That the beat-filled album was produced by fellow Brit Stuart Price (Madonna‘s Confessions On A Dancefloor, The Killers‘ Day & Age, etc.) shouldn’t come as a surprise. The Boys have been circling around him for years. Their remix of Madonna’s Confessions single “Sorry” preceded the Price-produced medley they performed at the 2009 BRIT Awards, and Stuart’s reworking of last year’s “Memory Of The Future.”
What is noteworthy is that the upbeat Electric will arrive less than a year after their previous LP, last fall’s pensive Elysium. It’s also the first Pet Shop Boys album to be released on their own label, x2 (pronounced “times two”), through Kobalt Label Services, after ending their longtime association with EMI/Parlophone .
I had a lengthy talk with Neil and Chris about Electric in May, in which they explained, at times hilariously so, the making of the album and the inspirations for many of their rhythm-driven new songs. Dive into the interview below.
It’s an absolute pleasure to speak with you both. Given that you have your own label now, are you finding there are work-related duties you never had to do before?
CHRIS LOWE: It’s very early days for us, yet, with this new arrangement and going through the label services. It hasn’t affected us personally, but it might be more work for our management company. We don’t know yet. We’re only at the beginning of the process.
NEIL TENNANT: We’ve always had a very hands-on approach to what we do anyway. So at the moment, it doesn’t feel much different, really. And also Kobalt are a big, global organization. In a sense, it’s like being with a big, global record company — they have offices all over the place. I kind of wondered when we left Parlophone whether [we’d] sort of feel a bit out in the cold, but it doesn’t feel like that at all.
Is it within the realm of possibility that x2 will offer up releases by other artists, in addition to Pet Shop Boys?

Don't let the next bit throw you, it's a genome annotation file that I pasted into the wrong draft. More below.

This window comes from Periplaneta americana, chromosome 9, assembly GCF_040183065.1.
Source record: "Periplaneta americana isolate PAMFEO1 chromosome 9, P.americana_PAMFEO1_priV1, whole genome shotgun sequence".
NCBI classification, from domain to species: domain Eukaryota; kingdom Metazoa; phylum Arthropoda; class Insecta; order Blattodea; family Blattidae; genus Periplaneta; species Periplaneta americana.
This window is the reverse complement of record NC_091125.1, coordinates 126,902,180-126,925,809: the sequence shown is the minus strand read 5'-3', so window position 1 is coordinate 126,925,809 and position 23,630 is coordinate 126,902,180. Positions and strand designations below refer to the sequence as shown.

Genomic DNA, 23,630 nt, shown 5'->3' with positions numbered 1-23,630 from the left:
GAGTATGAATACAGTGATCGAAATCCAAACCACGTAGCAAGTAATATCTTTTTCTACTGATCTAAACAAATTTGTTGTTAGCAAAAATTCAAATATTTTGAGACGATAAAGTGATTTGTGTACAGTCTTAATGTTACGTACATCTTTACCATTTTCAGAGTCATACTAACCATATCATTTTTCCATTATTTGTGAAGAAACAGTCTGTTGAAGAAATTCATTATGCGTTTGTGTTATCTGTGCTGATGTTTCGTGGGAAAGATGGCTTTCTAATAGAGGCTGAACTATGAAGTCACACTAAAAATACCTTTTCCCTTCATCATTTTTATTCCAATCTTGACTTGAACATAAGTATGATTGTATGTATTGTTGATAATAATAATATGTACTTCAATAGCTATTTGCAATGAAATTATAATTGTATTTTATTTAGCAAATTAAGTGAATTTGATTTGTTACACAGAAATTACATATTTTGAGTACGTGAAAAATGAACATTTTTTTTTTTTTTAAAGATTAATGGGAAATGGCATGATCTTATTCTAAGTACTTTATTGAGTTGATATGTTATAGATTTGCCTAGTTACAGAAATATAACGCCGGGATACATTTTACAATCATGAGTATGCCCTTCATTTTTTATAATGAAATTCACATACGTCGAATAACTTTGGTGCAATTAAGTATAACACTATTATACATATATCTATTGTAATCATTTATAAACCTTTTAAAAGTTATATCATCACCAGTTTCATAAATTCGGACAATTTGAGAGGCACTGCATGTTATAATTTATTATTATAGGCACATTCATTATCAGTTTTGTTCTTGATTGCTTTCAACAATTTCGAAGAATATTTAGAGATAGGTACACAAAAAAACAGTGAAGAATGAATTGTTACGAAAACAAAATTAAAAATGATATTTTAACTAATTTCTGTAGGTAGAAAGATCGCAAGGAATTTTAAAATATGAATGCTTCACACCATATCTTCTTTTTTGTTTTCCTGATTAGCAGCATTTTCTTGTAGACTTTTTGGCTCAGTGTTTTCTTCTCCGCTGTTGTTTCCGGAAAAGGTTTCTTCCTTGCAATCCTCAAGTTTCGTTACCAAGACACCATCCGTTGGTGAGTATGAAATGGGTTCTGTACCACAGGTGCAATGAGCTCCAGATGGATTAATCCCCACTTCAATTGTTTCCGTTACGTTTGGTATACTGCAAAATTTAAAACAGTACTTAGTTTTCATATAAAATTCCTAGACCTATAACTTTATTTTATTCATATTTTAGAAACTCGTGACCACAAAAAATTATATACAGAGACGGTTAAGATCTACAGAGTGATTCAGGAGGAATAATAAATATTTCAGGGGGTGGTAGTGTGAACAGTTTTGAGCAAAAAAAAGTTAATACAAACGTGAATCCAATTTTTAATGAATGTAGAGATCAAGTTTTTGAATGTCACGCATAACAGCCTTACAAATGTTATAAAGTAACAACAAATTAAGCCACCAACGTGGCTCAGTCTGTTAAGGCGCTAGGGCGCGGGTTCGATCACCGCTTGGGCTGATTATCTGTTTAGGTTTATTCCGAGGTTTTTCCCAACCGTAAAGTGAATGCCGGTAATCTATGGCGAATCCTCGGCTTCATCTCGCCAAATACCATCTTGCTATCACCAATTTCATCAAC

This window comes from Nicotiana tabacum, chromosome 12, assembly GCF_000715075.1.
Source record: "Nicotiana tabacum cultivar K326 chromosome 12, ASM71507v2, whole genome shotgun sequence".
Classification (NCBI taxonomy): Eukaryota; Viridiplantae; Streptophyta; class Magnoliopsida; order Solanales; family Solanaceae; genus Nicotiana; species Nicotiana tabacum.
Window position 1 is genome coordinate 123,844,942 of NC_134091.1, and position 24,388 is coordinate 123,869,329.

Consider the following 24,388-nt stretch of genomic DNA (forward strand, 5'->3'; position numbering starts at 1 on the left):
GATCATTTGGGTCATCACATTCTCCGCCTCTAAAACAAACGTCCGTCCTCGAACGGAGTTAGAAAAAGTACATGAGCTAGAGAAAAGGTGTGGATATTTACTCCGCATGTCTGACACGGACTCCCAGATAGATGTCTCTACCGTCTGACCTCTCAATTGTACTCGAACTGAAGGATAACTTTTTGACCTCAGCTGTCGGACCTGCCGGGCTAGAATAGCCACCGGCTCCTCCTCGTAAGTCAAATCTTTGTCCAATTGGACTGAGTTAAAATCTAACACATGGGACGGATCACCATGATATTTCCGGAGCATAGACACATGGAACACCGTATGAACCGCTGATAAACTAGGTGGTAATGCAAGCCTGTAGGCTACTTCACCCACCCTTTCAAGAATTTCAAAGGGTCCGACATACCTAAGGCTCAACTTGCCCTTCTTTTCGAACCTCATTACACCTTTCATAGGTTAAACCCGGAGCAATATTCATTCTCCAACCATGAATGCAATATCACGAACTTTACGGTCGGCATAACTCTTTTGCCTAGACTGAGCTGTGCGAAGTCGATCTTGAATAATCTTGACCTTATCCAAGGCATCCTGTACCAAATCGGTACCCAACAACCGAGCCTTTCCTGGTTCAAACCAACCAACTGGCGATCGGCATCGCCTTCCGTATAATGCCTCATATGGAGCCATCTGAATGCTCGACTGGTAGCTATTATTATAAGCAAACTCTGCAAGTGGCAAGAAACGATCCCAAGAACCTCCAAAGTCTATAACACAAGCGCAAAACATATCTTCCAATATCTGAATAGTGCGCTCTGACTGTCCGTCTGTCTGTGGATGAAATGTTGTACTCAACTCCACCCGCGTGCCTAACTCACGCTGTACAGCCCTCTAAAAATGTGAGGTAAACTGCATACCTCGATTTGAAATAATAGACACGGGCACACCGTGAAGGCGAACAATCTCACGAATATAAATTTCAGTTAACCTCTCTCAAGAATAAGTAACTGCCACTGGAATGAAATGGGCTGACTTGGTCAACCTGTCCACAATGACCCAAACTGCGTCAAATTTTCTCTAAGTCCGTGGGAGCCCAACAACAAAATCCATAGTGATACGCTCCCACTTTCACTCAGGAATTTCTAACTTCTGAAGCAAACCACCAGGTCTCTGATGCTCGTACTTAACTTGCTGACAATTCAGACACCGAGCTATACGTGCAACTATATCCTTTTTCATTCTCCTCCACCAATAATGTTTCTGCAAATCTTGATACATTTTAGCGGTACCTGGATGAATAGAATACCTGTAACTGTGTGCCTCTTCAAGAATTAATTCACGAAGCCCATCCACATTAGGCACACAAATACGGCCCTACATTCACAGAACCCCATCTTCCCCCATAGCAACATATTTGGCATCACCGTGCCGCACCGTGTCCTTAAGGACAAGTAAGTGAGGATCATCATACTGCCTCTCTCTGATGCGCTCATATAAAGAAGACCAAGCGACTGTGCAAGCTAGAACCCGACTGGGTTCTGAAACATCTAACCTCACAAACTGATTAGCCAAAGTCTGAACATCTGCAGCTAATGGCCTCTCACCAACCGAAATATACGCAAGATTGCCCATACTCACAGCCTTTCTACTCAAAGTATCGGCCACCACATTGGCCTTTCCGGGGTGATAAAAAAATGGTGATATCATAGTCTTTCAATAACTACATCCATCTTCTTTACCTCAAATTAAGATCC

NEIL: When we left Parlophone and signed to Kobalt, it hadn’t really been at the forefront of our mind that would involve us having our label. But when you have a label with a logo — it’s got a very elegant logo — you suddenly think of other things you could put on the label. At the moment, we have no plans [to release material by other artists] at all. But I think it’s obviously possible that we could do that.
Speaking of “times two,” Neil, you might appreciate this, given your background with Smash Hits. In the late ‘80s, we had the American edition of the magazine, called Star Hits…
NEIL: Which I launched!
Indeed you did! And I remember buying a particular issue after school one day, because you two were featured. Inside, there was a small writeup on a duo called Times Two.
NEIL: Really? Were they American?
I believe so. They did a reggae-pop cover of Simon & Garfunkel’s “Cecilia.”
NEIL: I’ve blocked that. I’m sorry, I don’t remember them at all.
Well, then, let’s move to your new record. I wrote last year that Elysium felt like the perfect soundtrack to the fall, while with Electric, it now seems you’ve gone in the opposite direction. It plays like the very definition of “summer album.”
NEIL: Yeah, it does. Totally.
Pet Shop Boys — “Fluorescent”
It’s quite a fast turnaround, given that Electric will be your second album in a 10-month span. How many of these tracks were written during the sessions for Elysium and held over?
NEIL: I think about half. “Axis” was. “Axis” was written right at the beginning of Elysium. “Vocal” was almost the first thing we wrote for Elysium. And then “Shouting In The Evening,” there was kind of a rough demo of it. The new songs were “Love Is A Bourgeois Construct,” “Bolshy” — “Fluorescent” was only written in the last six weeks. It actually had the quickest turnaround from being written to being on a record that we’ve ever had. It’s one of the reasons why the record was delayed.
That’s right — according to the original announcement, Electric was supposed to be out by now!
NEIL: Originally it was going to be [released] in June. Well, there are other reasons as well, but six weeks ago ["Fluorescent"] didn’t exist apart from the rough instrumental demo that Chris had made. We’ve always had the idea that when you make a record — I’m talking about Elysium now — you make song choices. And we had this idea of making it a very reflective and, as you put it, autumnal album, which is a good word for it. We [then] thought we were going to do what we called the Dance album. But that, the Dance album with new songs, has turned into something bigger, which is the Pet Shop Boys’ 12th album. It’s kind of a remarkably quick turnaround after Elysium. But we feel really excited about that. When we go out on tour, we’ve got two new albums to play songs from. We’ve been through a very prolific writing phase. We’ve written Elysium, Electric and also the Alan Turing work, which we’ve pretty much finished now, and that’s all within the last two years.